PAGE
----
Intelligent Devices and the Internet of Things

Over the past couple years, I’ve seen the proliferation of some new terms. The ideas don’t seem new to me – hell, we’ve been doing the tasks these definitions describe for a decade or more and have a full product suite based on the ideas – but evidently some corporate management teams seem to have gotten interested, and so they needed catchy names, with alphabet soup acronyms. Here’s my take on what some of them mean.

Machine to Machine (M2M)

M2M seems to be all the new buzz. Oracle thinks it will be huge (a $25B market by 2015). Intel thinks it will be even bigger (15 billion connected devices by 2015). But really, the concept is pretty simple, and it’s really not new at all. M2M is simply two machines talking together. Typically it’s low-powered (resource wise) things. So it’s not your PC talking to a server, but it might be a sensor talking to an embedded device. Or two embedded devices sharing data.  What’s new is that we’re finally at the cusp of technology and cost where we can actually start fielding widespread M2M capabilities.

Intelligent Devices

Moore’s Law is has finally gotten us to where pretty small devices, using small amounts of energy and costing very little can do a lot of things. Not so long ago a municipal bus couldn’t tell you anything about itself. Then it could tell you about fault codes if you brought it back to the bus barn. Then it could tell you where it was. But now, you can put a small appliance right on the vehicle that can tell the driver if a problem requires returning to maintenance. It can even call maintenance and give them diagnostic info or even tell them what part to have ready. Basically any device out at the “edge” of an overall solution that is capably of doing more than just collecting sensor data is an Intelligent Device. Obviously there’s a pretty wide range of what can be done out there, depending on your solution’s ability to absorb size, power and cost.

Maybe the device does nothing but monitor a temperature and then send a notification when it exceeds a specific set point. That’s intelligence when compared to a device that just sends the temperature to a server where the comparison and notification is generated off-device. It means that the device is capable of using Analytics to make a decision like when the temperature exceeds 205F, send an alert.  It’s capable of using Aggregation to summarize, filter and/or generate new data like the alert condition itself which the temperature probe doesn’t have. It may be able to run Rules such as when the temperature is over 200F, start storing the oil pressure and passenger count.  It may be able to Publish any of that data to another device or to a server somewhere.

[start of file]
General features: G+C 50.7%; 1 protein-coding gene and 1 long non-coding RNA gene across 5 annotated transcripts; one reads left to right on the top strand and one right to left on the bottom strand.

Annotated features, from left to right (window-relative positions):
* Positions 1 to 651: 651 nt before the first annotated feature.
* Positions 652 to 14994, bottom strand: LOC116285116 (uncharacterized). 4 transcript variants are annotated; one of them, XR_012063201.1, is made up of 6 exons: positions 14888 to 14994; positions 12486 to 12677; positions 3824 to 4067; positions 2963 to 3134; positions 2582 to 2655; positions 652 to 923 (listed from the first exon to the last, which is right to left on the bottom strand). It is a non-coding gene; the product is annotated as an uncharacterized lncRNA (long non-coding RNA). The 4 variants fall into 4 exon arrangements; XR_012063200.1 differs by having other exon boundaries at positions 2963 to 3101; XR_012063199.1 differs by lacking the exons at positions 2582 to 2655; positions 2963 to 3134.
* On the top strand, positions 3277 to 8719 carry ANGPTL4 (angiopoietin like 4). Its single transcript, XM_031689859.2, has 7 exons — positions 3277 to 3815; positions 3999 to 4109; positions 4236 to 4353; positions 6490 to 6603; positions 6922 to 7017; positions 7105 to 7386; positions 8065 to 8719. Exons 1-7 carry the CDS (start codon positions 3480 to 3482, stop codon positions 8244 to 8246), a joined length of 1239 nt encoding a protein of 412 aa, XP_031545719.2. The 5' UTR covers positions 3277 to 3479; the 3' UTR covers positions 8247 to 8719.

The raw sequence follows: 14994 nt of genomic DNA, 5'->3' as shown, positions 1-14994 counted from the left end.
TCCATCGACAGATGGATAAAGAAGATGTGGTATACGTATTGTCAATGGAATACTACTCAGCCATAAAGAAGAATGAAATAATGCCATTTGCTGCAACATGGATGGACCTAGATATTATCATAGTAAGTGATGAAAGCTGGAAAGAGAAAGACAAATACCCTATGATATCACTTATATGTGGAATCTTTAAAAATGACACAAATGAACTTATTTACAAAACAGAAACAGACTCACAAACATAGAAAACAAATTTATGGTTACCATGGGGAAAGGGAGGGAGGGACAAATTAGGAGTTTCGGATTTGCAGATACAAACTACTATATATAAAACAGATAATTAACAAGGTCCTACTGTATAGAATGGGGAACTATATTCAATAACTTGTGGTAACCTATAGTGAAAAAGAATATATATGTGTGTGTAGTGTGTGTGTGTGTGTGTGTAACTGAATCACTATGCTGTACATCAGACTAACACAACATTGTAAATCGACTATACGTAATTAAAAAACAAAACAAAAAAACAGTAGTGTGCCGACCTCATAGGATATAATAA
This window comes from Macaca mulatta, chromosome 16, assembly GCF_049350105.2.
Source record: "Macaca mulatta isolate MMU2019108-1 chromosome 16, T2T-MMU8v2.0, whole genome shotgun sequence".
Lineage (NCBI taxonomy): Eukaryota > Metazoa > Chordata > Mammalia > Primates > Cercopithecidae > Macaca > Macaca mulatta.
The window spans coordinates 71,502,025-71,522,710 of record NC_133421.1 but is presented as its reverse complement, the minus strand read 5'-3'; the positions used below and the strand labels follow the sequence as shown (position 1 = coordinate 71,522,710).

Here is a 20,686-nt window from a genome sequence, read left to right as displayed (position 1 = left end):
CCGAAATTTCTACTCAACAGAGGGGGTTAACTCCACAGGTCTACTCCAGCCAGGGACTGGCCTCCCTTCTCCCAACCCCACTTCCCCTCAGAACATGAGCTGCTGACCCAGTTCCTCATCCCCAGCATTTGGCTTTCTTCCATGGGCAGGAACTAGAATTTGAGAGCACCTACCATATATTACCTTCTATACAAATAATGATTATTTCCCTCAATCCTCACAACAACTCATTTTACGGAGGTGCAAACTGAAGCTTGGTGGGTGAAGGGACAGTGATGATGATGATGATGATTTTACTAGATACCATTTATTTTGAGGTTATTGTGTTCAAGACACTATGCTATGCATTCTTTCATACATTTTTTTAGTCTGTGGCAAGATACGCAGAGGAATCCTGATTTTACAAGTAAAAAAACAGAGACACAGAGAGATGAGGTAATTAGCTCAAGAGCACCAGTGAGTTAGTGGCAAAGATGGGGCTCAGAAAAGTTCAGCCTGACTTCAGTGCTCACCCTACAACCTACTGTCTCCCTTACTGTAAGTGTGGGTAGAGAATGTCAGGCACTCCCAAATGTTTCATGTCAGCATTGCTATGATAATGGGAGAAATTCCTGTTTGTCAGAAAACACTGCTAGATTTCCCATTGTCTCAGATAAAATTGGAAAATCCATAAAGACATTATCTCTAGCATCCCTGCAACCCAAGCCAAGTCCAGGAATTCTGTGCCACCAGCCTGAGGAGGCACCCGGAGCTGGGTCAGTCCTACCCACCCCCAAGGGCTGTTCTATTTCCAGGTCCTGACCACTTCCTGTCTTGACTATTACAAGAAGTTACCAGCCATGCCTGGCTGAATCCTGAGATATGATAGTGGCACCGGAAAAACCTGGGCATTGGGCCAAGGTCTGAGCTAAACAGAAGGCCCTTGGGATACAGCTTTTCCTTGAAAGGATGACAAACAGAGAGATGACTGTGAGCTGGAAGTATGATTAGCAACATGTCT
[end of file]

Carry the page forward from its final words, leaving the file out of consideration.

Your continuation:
It’s this intelligence, and really the ability to distribute different parts of this intelligence across a many devices and machines in a solution that has started changing the landscape of what can be done. Before we had a machine shop where operators would report part counts at the end of a shift, and a manager would create a spreadsheet that they would send off to the customer at the end of the week or month. Now, the machines themselves can report exact part counts in real time right to the end customer. That is enabling a lot of cool things.

The Internet of Things (IoT)

The Internet of Things, or IoT, in my mind anyway, is the collection of all of these Intelligent Devices and how they use M2M to actually send useful information (as opposed to raw data) between one another.

Let’s look at a concrete example.

Let’s say I have some sensors in an apartment building that give current temperatures. These report back to an Intelligent Device. This communication may be M2M (or it might just be a thermocouple wire – let’s not get too hung up on it).

That Intelligent Device can record that data. It can run rules on that data to determine if it needs to turn on or off the boiler. It can send a signal to another device to actually power up the boiler – again this might be M2M. The Intelligent Device can do aggregation of data, providing hourly rollups of data and even calculating heating and cooling curves for the building it’s in. It can also publish that data to another device or to the cloud (we’ll talk more about this magical “cloud” word in another post). Yet again, here’s more M2M.

Now let’s say the Property Manager has 10 buildings. They can connect to the cloud and look at a history of the temperatures in an apartment. They can send commands from their office to the Intelligent device telling it to change a set point, or just override the current rules on the device and turn on the boiler. All of this interaction is an “Internet of Things.”